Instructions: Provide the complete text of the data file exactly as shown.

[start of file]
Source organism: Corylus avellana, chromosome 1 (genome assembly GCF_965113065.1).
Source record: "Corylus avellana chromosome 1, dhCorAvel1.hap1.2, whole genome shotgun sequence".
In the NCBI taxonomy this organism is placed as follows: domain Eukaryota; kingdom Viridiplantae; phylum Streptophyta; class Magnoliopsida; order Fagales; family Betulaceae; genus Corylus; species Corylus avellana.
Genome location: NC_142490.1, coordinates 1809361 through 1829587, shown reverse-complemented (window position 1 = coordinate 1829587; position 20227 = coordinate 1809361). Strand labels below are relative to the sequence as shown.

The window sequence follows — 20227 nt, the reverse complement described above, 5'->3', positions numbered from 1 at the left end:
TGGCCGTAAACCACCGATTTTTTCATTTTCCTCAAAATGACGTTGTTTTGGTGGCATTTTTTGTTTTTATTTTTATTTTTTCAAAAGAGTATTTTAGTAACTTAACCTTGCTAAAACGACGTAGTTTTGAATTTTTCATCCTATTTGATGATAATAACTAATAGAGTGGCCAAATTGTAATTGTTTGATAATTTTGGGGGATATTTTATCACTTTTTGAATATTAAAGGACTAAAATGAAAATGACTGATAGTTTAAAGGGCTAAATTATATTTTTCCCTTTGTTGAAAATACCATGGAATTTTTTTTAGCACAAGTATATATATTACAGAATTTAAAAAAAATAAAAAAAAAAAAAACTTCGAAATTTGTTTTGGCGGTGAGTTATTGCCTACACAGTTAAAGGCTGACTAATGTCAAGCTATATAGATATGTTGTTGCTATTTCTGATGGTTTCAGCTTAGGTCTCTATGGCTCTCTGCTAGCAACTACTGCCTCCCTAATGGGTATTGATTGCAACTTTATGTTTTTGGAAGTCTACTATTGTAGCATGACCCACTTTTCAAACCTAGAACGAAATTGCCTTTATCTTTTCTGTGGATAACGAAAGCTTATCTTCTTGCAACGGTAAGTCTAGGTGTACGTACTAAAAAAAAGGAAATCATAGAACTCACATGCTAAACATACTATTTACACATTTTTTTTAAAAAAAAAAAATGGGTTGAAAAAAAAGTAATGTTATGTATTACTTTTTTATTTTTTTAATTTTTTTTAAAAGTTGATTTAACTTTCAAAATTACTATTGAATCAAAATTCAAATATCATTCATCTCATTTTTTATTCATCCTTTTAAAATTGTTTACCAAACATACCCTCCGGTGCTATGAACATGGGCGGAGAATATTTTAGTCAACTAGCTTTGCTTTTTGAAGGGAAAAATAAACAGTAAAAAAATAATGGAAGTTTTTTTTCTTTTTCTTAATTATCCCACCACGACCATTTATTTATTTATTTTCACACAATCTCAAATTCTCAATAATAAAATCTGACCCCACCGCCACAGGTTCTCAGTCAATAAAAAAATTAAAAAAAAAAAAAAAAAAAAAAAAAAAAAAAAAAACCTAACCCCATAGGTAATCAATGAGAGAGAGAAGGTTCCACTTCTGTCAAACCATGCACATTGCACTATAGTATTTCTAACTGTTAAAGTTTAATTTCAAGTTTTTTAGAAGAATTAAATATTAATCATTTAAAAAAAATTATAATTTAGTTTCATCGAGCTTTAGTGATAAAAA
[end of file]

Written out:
Source organism: Corylus avellana, chromosome 1 (genome assembly GCF_965113065.1).
Source record: "Corylus avellana chromosome 1, dhCorAvel1.hap1.2, whole genome shotgun sequence".
In the NCBI taxonomy this organism is placed as follows: domain Eukaryota; kingdom Viridiplantae; phylum Streptophyta; class Magnoliopsida; order Fagales; family Betulaceae; genus Corylus; species Corylus avellana.
Genome location: NC_142490.1, coordinates 1809361 through 1829587, shown reverse-complemented (window position 1 = coordinate 1829587; position 20227 = coordinate 1809361). Strand labels below are relative to the sequence as shown.

The window sequence follows — 20227 nt, the reverse complement described above, 5'->3', positions numbered from 1 at the left end:
TGGCCGTAAACCACCGATTTTTTCATTTTCCTCAAAATGACGTTGTTTTGGTGGCATTTTTTGTTTTTATTTTTATTTTTTCAAAAGAGTATTTTAGTAACTTAACCTTGCTAAAACGACGTAGTTTTGAATTTTTCATCCTATTTGATGATAATAACTAATAGAGTGGCCAAATTGTAATTGTTTGATAATTTTGGGGGATATTTTATCACTTTTTGAATATTAAAGGACTAAAATGAAAATGACTGATAGTTTAAAGGGCTAAATTATATTTTTCCCTTTGTTGAAAATACCATGGAATTTTTTTTAGCACAAGTATATATATTACAGAATTTAAAAAAAATAAAAAAAAAAAAAACTTCGAAATTTGTTTTGGCGGTGAGTTATTGCCTACACAGTTAAAGGCTGACTAATGTCAAGCTATATAGATATGTTGTTGCTATTTCTGATGGTTTCAGCTTAGGTCTCTATGGCTCTCTGCTAGCAACTACTGCCTCCCTAATGGGTATTGATTGCAACTTTATGTTTTTGGAAGTCTACTATTGTAGCATGACCCACTTTTCAAACCTAGAACGAAATTGCCTTTATCTTTTCTGTGGATAACGAAAGCTTATCTTCTTGCAACGGTAAGTCTAGGTGTACGTACTAAAAAAAAGGAAATCATAGAACTCACATGCTAAACATACTATTTACACATTTTTTTTAAAAAAAAAAAATGGGTTGAAAAAAAAGTAATGTTATGTATTACTTTTTTATTTTTTTAATTTTTTTTAAAAGTTGATTTAACTTTCAAAATTACTATTGAATCAAAATTCAAATATCATTCATCTCATTTTTTATTCATCCTTTTAAAATTGTTTACCAAACATACCCTCCGGTGCTATGAACATGGGCGGAGAATATTTTAGTCAACTAGCTTTGCTTTTTGAAGGGAAAAATAAACAGTAAAAAAATAATGGAAGTTTTTTTTCTTTTTCTTAATTATCCCACCACGACCATTTATTTATTTATTTTCACACAATCTCAAATTCTCAATAATAAAATCTGACCCCACCGCCACAGGTTCTCAGTCAATAAAAAAATTAAAAAAAAAAAAAAAAAAAAAAAAAAAAAAAAAAACCTAACCCCATAGGTAATCAATGAGAGAGAGAAGGTTCCACTTCTGTCAAACCATGCACATTGCACTATAGTATTTCTAACTGTTAAAGTTTAATTTCAAGTTTTTTAGAAGAATTAAATATTAATCATTTAAAAAAAATTATAATTTAGTTTCATCGAGCTTTAGTGATAAAAA